Global Conclave on ‘Hindu-Buddhist Initiative on Conflict Avoidance and Environment Consciousness’
Printer-friendly versionSend to friend

The Vivekananda International Foundation (VIF) jointly organised a three-day global conclave ‘Samvad:Hindu-Buddhist Initiative on Conflict Avoidance and Environment Consciousness’, in collaboration with the International Buddhist Federation and the Tokyo Foundation, from 3 to 5 September 2015. Proceedings of the conclave were conducted in the first two days at VIF in New Delhi, while the venue shifted to Bodh Gaya in Bihar on the third day. The conclave was inspired by Prime Minister Narendra Modi’s vision of highlighting India’s civilizational links with world. Not only did the Prime Minister inaugurate the conclave in Delhi but he also went to Bodh Gaya along with the delegates to offer a special prayer for global peace and harmony at Mahabodhi temple, Buddhism’s holiest shrine. A pre-recorded message from Japan’s Prime Minister Shinzo Abe was also played during the inaugural session of the conference.

While Hon’ble Shinzo Abe in an offline message said Japan owed it’s ‘rule of law’ to Buddhism, Prime Minister Narendra Modi emphasized that teachings of Hinduism and Buddhism can provide answers to many of problems the world faces, especially the ones related to conflicts and environmental degradation. Hon’ble Modi’s resounding speech underlined the emerging dangers, both to the world and the environment. He stressed the quintessence of resolving conflicts lies in dialogue. Expressing his deep anguish over the rising level of conflicts across societies, the Prime Minister stressed that the theme of dialogue on conflicts needs to shift from an ideological approach to a philosophical one. It was evident from his speech that the world needs a fresh approach to deal with the twin threats of rising conflicts and environmental degradation.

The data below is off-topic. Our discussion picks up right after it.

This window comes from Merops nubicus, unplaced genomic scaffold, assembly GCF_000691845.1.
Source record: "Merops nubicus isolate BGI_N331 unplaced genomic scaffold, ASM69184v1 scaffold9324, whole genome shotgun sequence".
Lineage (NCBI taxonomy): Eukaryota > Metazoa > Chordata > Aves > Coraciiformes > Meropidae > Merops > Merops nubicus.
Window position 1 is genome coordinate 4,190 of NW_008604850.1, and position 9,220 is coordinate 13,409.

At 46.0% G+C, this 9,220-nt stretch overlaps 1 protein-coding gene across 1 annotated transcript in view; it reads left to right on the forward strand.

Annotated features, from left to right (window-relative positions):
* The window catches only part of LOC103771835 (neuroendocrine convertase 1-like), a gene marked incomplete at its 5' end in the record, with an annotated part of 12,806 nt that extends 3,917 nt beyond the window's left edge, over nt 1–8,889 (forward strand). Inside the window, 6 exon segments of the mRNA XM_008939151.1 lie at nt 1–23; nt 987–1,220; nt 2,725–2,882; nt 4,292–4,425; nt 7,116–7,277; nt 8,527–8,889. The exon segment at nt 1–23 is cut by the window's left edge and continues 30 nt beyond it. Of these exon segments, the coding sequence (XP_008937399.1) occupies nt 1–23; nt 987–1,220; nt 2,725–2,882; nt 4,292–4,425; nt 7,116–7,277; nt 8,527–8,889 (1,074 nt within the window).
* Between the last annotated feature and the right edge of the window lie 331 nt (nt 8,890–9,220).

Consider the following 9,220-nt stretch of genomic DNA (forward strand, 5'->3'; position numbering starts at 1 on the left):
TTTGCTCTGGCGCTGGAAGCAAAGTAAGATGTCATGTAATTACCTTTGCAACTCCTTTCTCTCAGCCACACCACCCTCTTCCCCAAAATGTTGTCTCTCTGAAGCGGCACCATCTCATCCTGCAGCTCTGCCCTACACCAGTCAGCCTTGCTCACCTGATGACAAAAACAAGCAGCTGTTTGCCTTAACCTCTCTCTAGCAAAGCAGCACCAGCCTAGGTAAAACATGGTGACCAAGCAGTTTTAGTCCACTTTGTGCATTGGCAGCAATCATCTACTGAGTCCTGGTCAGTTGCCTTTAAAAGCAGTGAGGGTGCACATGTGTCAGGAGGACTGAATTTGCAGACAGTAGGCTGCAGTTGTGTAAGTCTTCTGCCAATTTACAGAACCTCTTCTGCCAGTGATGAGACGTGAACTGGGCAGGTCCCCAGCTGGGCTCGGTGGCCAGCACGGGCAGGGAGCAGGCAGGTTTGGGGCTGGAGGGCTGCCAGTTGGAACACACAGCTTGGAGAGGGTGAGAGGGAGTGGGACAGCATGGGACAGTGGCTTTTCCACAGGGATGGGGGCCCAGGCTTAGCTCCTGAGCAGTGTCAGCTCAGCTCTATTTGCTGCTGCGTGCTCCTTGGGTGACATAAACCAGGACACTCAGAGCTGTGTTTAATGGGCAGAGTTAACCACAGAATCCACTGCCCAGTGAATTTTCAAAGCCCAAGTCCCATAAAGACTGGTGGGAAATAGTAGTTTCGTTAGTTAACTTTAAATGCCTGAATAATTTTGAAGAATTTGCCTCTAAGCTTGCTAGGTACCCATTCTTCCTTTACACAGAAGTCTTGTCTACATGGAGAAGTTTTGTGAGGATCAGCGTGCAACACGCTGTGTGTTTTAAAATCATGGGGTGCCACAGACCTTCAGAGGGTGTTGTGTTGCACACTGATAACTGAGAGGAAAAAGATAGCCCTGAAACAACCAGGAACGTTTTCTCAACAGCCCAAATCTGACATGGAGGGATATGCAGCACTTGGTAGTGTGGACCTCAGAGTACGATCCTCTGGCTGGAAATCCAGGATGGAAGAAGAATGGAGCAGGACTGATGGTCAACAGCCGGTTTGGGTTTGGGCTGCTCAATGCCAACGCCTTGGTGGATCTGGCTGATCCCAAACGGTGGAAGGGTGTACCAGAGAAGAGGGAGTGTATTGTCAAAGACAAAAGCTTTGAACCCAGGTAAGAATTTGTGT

Delegates from over 15 countries, including Sri Lanka, Nepal, Bhutan, Myanmar, Thailand, Vietnam, Cambodia, Japan, Taiwan, and a few European countries, among others, participated in the conference. Union Minister of State for Home Affairs hon’ble Kran Rijiju and Union Minister of State (Independent Charge) for Culture, Tourism and MoS for Ministry of Civil Aviation hon’ble Mahesh Sharma, were among other distinguished invitees to the conference.

The conclave on the first day focused squarely on the issue of conflict avoidance. From the discussions held amongst the scholars, it came out loud and clear that the teachings of Gautama Buddha, Swami Vivekananda and other spiritual leaders of Hinduism and Buddhism, especially on inter-religious tolerance and peaceful co-existence, are more relevant today than ever before. Speaker after speaker agreed that this conclave offered a great opportunity to analyse threats and challenges to the maintenance of world peace and tranquility. There was total consensus that there is need to break away from ideological shackles and start a philosophical debate to develop a global understanding as a means of avoiding conflicts.